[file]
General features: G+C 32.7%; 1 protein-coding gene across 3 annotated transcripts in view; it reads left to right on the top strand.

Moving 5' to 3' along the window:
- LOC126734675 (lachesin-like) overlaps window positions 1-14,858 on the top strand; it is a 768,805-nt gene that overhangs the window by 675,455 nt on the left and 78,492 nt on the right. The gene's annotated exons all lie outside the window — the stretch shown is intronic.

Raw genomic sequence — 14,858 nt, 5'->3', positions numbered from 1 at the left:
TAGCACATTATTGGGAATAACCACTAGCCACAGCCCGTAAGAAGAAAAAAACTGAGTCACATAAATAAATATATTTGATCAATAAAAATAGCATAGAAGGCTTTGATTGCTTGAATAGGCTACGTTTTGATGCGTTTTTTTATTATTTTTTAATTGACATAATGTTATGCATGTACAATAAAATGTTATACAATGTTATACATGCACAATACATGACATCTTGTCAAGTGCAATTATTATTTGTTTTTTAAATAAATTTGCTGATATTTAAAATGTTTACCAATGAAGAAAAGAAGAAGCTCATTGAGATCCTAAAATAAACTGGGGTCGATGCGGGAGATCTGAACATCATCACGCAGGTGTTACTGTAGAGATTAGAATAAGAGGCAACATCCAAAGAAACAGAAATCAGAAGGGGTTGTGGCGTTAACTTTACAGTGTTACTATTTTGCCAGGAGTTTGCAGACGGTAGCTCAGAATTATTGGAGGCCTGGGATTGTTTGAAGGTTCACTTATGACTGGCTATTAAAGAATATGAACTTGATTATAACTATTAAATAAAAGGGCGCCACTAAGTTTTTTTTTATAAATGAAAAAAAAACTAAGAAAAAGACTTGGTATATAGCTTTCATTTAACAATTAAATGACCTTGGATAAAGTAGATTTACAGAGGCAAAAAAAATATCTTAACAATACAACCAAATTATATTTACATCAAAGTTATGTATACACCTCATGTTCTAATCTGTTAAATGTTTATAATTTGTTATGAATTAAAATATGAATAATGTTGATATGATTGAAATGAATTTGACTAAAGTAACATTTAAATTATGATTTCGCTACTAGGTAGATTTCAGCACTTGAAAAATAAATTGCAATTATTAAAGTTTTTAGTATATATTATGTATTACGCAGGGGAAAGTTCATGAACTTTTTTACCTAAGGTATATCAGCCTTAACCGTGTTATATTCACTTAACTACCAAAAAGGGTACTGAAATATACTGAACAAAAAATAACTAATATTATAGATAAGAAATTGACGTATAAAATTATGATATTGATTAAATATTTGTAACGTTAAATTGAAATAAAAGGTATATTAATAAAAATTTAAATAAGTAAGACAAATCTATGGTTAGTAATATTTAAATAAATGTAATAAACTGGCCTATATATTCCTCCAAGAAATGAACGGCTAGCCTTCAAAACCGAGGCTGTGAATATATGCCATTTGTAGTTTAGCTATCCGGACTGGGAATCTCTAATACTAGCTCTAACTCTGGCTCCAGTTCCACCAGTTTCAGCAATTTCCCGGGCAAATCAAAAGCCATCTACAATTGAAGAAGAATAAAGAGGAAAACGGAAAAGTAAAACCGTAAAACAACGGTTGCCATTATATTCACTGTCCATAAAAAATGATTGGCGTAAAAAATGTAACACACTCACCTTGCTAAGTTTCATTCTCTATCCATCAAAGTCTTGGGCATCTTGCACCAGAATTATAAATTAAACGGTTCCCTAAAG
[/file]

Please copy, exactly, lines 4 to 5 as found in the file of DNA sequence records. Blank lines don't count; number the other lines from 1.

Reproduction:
Raw genomic sequence — 14,858 nt, 5'->3', positions numbered from 1 at the left:
TAGCACATTATTGGGAATAACCACTAGCCACAGCCCGTAAGAAGAAAAAAACTGAGTCACATAAATAAATATATTTGATCAATAAAAATAGCATAGAAGGCTTTGATTGCTTGAATAGGCTACGTTTTGATGCGTTTTTTTATTATTTTTTAATTGACATAATGTTATGCATGTACAATAAAATGTTATACAATGTTATACATGCACAATACATGACATCTTGTCAAGTGCAATTATTATTTGTTTTTTAAATAAATTTGCTGATATTTAAAATGTTTACCAATGAAGAAAAGAAGAAGCTCATTGAGATCCTAAAATAAACTGGGGTCGATGCGGGAGATCTGAACATCATCACGCAGGTGTTACTGTAGAGATTAGAATAAGAGGCAACATCCAAAGAAACAGAAATCAGAAGGGGTTGTGGCGTTAACTTTACAGTGTTACTATTTTGCCAGGAGTTTGCAGACGGTAGCTCAGAATTATTGGAGGCCTGGGATTGTTTGAAGGTTCACTTATGACTGGCTATTAAAGAATATGAACTTGATTATAACTATTAAATAAAAGGGCGCCACTAAGTTTTTTTTTATAAATGAAAAAAAAACTAAGAAAAAGACTTGGTATATAGCTTTCATTTAACAATTAAATGACCTTGGATAAAGTAGATTTACAGAGGCAAAAAAAATATCTTAACAATACAACCAAATTATATTTACATCAAAGTTATGTATACACCTCATGTTCTAATCTGTTAAATGTTTATAATTTGTTATGAATTAAAATATGAATAATGTTGATATGATTGAAATGAATTTGACTAAAGTAACATTTAAATTATGATTTCGCTACTAGGTAGATTTCAGCACTTGAAAAATAAATTGCAATTATTAAAGTTTTTAGTATATATTATGTATTACGCAGGGGAAAGTTCATGAACTTTTTTACCTAAGGTATATCAGCCTTAACCGTGTTATATTCACTTAACTACCAAAAAGGGTACTGAAATATACTGAACAAAAAATAACTAATATTATAGATAAGAAATTGACGTATAAAATTATGATATTGATTAAATATTTGTAACGTTAAATTGAAATAAAAGGTATATTAATAAAAATTTAAATAAGTAAGACAAATCTATGGTTAGTAATATTTAAATAAATGTAATAAACTGGCCTATATATTCCTCCAAGAAATGAACGGCTAGCCTTCAAAACCGAGGCTGTGAATATATGCCATTTGTAGTTTAGCTATCCGGACTGGGAATCTCTAATACTAGCTCTAACTCTGGCTCCAGTTCCACCAGTTTCAGCAATTTCCCGGGCAAATCAAAAGCCATCTACAATTGAAGAAGAATAAAGAGGAAAACGGAAAAGTAAAACCGTAAAACAACGGTTGCCATTATATTCACTGTCCATAAAAAATGATTGGCGTAAAAAATGTAACACACTCACCTTGCTAAGTTTCATTCTCTATCCATCAAAGTCTTGGGCATCTTGCACCAGAATTATAAATTAAACGGTTCCCTAAAG